The Last Scenario

The Last Scenario

Marcos Gabriel

April 2014 $14.95
ISBN: 978-1-61194-4-761

They have to rely on each other to survive--and to somehow stop the nightmare scenario they imagined before it becomes a terrifying reality.

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I’m just a high school biology teacher in southern California. I wrote a paper on bio-toxins in college. Nine months ago the government asked me to be the‘ordinary citizen’ on a seven-member panel. For three days we brainstormed potential homegrown terrorist scenarios. That was all.

I thought.


"We’re the only two left,” John Ryder said, no emotion in his voice. "The others have been assassinated. If you want to live, you’ll have to come with me.”


Terrorists have adopted one of the team's scenarios, and if they’re successful, it could claim a half-million lives. Samantha Waters and ex-Navy SEAL John Ryder are caught in the middle of a dark conspiracy that reaches to the highest levels of power. They have to rely on each other to survive—and to somehow stop the nightmare scenario they imagined before it becomes a terrifying reality.


Marcos Gabriel is an award-winning writer whose body of work includes novels, plays, screenplays, and television productions. Working in Los Angeles as the Creative Director of an entertainment advertising agency, he has crafted television commercials and theatrical trailers for many blockbuster and critically-acclaimed Hollywood films. Marcos lives in Southern California with his wife and two children.

Marcos Gabriel is a member of the International Thriller Writers Association.



Coming soon!



LATER, SHE WOULD wonder if those black, unmarked sedans had been following her the entire time she jogged that morning, or if they had picked up her trail as she got closer to home.

But now, before the dawn broke along the route she jogged, it felt like the world was under her control. The light drizzle of suspended atmosphere on her legs, her arms, her face, undisturbed by everyone else, just waiting to be swept up by her graceful stride.

It was approaching five in the morning, and she could feel the freedom of solitude. It was one of the only positives that came from the joint-custody agreement with her ex-husband, Brent. This was his week to watch Maya, their five-year old, and over the course of the last year of separation, Samantha had learned to take advantage of the few good moments the arrangement provided.

Running in the morning, before the oppressive heat of the sun and the Santa Ana winds, was one of those good moments.

The rhythmic slap-slap-slap of her Nikes on the jogging path as she made her way from one amber pool of streetlight to another settled the chaotic rhythm pulsing through her mind. She still had lesson plans to draw up before the school year started, conferences to deal with, and a classroom to rearrange before the students began filing in. And then there was Maya’s sitter, who recently got a "real” job and wouldn’t be able to provide her services after school any more.


She turned north to run parallel to a dry creek bed as she pushed the thoughts out of her mind. The world was hers, the dew was hers, the cool, still air was hers. The scent of rosemary rolled in from the hills above her. She breathed it in, let it fill her lungs, and held onto the silence that was left without her gasps for breath. She exhaled and pushed ahead into the pale blue light of the early morning, watching the perfectly lined-up tract homes of her neighborhood slowly stir into life. A garage door opening here, a bathroom light turning on there. She quickened her pace. Soon, it would no longer be her world.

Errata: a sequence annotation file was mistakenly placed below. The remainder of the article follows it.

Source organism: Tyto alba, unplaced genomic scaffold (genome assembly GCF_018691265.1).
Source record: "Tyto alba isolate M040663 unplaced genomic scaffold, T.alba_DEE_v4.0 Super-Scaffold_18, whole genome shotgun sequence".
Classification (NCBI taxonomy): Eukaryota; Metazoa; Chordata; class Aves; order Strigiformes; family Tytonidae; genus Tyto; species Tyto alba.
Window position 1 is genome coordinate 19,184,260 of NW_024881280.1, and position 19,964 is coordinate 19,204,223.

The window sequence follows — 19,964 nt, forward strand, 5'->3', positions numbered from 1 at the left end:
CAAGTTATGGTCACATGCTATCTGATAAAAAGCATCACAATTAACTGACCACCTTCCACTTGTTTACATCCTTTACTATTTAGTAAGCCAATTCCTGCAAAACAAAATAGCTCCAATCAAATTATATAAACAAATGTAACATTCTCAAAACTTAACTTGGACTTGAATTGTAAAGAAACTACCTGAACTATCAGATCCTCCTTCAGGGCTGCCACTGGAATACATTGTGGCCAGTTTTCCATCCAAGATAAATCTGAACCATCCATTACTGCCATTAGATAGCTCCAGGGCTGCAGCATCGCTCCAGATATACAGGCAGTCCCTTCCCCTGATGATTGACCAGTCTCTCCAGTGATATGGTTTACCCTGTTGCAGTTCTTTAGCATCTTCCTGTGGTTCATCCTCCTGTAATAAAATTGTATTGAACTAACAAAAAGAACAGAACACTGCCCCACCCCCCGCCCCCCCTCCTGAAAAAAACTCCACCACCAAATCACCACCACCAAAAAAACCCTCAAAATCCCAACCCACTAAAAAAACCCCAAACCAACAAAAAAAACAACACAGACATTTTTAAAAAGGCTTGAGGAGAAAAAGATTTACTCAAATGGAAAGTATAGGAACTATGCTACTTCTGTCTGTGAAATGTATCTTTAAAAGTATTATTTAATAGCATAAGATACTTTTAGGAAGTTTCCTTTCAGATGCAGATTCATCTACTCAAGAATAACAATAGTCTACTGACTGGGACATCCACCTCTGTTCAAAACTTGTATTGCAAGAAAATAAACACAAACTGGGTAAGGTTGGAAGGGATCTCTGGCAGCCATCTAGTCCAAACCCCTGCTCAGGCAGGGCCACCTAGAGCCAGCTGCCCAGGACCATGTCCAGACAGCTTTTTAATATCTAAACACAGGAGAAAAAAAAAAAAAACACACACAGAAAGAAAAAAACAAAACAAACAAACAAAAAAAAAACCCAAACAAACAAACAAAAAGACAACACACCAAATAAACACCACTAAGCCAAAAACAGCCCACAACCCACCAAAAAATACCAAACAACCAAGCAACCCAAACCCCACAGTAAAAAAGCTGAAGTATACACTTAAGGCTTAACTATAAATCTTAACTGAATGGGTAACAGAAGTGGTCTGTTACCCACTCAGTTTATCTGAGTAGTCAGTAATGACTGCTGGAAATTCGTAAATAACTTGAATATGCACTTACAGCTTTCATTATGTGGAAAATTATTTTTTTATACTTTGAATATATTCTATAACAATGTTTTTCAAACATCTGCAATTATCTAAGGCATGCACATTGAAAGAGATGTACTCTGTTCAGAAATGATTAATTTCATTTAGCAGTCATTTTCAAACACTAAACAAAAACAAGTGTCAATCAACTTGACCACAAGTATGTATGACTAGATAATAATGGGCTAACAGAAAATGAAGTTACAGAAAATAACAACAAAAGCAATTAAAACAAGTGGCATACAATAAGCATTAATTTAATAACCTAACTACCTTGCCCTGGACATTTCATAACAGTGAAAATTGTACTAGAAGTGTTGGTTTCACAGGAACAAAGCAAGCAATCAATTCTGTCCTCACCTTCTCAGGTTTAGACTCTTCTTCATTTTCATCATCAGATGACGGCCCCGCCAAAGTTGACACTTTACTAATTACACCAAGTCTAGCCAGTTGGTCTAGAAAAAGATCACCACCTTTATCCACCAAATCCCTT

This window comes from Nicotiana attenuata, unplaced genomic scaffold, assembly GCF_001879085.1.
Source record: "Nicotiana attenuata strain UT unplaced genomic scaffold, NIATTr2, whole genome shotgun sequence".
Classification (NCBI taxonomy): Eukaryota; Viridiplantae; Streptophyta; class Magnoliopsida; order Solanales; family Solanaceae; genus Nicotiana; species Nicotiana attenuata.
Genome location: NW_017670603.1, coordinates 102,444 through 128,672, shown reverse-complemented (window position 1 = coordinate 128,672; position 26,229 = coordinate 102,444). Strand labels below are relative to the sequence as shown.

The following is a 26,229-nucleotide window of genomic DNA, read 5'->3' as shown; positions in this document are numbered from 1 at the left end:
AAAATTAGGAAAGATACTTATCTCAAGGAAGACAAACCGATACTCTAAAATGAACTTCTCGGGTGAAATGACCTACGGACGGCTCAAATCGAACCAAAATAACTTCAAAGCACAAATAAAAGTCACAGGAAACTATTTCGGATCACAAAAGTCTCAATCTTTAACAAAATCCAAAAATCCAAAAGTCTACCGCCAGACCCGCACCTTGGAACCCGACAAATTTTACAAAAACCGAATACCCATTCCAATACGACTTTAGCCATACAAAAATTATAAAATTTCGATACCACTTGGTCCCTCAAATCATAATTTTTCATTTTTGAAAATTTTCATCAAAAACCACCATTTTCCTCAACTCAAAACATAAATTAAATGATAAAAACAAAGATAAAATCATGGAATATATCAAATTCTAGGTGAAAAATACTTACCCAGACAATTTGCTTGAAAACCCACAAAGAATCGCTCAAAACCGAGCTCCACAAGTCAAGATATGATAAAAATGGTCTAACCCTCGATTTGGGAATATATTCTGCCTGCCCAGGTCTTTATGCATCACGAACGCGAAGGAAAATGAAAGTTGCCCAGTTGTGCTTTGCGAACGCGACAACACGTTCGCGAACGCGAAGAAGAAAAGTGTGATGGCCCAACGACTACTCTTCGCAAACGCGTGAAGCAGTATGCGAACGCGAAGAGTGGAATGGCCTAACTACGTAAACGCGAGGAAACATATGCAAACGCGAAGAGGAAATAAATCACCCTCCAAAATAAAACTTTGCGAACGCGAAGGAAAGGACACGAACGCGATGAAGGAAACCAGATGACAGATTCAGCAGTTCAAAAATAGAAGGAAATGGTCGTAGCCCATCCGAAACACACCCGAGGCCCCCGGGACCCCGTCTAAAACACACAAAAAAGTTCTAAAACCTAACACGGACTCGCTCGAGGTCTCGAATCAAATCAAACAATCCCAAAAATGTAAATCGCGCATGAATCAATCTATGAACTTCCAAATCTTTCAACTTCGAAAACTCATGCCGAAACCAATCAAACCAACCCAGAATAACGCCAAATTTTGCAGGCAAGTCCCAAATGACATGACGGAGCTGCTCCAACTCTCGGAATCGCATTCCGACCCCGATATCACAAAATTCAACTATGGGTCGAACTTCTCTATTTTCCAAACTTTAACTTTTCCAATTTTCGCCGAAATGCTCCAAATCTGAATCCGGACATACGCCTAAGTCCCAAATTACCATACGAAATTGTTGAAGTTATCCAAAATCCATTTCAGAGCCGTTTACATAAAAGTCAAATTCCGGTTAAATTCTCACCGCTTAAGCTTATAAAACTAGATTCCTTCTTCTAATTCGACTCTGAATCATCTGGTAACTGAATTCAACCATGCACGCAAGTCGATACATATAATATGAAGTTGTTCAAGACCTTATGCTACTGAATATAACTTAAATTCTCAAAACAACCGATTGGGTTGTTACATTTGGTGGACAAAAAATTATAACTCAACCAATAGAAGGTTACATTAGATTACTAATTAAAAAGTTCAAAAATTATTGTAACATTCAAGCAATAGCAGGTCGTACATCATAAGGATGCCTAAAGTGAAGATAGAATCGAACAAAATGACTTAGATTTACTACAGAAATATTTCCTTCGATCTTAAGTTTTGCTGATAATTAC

She followed the jogging path through a playground that marked the halfway point of her morning run. Later, she would realize that this was probably where the men in the four black sedans had spotted her. They could have been watching her for days, the men being who they were and all, but because she hadn’t jogged this path since the last time Maya stayed with her dad, they had most likely been watching her for over a month.

She wouldn’t remember seeing their black sedans at the playground, but she would remember pushing her pace faster as she turned past the edge of the playground and back onto the jogging path to return home. Maybe it was the feeling of being watched, or maybe there were sounds that she hadn’t picked up at the time—the shallow crunch of slow moving tires on gravel, the gurgle of a fuel injected engine—tiny sounds that may have triggered an instinct somewhere inside, but not large enough to cause a conscious reaction. If the men had beenthere, if they’d been following her from that point on, they hadn’t had their headlights on, she was sure of it. She would’ve noticed something like that, even while drifting in and out through her own thoughts.

As the path led her back into the Alta Vista subdivision, she glanced at her watch and smiled. 5:41. She was running faster, and it was getting easier, too. At thirty-three, she knew she could still pass for twenty-eight, twenty-six maybe, and after the divorce with Brent, and re-entering her life as a single mother, she had a renewed interest in getting back into her college jogging shape. She was still young, she was still vibrant, and, without Brent, she still had adventures to find. Her therapist had been discussing with her the need to push herself into situations she would normally reject, little by little, to see if they might help calm her occasional panic attacks and help her get off her meds.